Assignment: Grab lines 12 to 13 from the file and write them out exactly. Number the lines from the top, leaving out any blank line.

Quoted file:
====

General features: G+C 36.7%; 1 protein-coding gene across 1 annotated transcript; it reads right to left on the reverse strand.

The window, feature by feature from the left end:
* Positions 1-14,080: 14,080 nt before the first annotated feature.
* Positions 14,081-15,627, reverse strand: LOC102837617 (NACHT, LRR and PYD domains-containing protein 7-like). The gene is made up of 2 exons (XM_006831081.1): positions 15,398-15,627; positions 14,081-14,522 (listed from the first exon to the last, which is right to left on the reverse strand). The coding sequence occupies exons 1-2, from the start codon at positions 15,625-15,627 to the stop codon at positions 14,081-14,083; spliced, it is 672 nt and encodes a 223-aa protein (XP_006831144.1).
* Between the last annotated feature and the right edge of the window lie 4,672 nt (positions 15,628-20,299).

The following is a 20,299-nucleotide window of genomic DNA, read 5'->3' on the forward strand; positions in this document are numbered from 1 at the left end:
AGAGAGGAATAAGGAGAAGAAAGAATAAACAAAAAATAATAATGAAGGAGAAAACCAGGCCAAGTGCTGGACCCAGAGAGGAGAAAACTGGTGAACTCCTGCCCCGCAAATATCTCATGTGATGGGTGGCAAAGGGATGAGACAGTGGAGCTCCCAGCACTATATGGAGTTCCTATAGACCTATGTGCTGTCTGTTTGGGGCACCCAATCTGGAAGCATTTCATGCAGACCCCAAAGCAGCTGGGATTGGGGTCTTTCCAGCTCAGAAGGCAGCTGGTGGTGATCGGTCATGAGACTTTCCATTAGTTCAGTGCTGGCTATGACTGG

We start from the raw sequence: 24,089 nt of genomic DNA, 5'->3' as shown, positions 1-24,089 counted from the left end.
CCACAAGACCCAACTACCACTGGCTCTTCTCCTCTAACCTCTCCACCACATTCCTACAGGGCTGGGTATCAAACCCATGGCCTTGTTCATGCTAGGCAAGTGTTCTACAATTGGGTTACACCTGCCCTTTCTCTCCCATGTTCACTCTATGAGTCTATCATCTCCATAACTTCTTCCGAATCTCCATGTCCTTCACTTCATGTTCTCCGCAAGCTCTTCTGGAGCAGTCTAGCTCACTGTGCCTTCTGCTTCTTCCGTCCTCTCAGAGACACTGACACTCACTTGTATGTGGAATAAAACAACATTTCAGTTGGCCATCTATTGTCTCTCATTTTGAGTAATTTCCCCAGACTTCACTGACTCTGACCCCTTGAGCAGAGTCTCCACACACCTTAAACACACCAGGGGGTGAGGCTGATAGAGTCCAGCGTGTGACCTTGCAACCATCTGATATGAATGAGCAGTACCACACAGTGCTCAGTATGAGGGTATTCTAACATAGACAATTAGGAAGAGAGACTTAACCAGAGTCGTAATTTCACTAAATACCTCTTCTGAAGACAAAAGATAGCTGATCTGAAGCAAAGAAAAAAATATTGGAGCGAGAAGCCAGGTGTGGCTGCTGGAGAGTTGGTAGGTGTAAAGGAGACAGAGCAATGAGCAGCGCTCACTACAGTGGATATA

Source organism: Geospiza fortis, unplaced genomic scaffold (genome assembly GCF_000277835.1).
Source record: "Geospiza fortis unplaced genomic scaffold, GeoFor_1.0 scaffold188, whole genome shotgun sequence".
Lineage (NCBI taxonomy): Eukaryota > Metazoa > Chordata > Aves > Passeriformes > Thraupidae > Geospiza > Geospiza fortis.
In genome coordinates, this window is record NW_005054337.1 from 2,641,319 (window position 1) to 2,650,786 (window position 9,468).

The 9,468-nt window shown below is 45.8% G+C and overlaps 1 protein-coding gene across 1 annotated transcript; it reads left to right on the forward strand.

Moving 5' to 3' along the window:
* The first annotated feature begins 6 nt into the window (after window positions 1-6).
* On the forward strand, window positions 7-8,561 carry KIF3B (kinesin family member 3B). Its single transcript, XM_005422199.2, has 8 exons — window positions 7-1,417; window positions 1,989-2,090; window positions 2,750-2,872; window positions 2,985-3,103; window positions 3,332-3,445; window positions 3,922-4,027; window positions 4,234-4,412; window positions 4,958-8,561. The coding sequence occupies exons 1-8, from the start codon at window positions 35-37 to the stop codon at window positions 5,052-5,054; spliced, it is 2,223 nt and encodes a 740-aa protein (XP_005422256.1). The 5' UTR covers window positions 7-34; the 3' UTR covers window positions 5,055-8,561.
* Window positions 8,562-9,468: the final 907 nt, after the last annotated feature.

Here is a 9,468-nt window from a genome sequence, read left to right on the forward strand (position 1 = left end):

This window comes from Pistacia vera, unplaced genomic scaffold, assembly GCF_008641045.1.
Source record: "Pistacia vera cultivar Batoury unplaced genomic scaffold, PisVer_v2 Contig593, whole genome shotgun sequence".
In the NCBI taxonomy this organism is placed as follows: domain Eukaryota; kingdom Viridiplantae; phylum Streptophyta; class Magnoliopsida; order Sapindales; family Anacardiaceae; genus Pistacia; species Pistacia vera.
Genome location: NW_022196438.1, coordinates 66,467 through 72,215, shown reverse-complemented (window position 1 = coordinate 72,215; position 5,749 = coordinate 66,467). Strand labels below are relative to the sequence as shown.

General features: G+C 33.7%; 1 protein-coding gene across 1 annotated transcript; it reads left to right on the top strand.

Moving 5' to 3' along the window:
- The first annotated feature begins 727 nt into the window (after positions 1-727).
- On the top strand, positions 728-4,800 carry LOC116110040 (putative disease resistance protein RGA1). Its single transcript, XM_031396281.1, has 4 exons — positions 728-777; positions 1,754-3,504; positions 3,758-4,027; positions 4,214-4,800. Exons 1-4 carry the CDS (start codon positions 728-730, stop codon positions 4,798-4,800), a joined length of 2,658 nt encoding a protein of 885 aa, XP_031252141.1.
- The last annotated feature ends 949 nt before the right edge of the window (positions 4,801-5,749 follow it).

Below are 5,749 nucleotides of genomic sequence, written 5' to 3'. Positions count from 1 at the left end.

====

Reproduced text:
Lineage (NCBI taxonomy): Eukaryota > Metazoa > Chordata > Aves > Passeriformes > Thraupidae > Geospiza > Geospiza fortis.
In genome coordinates, this window is record NW_005054337.1 from 2,641,319 (window position 1) to 2,650,786 (window position 9,468).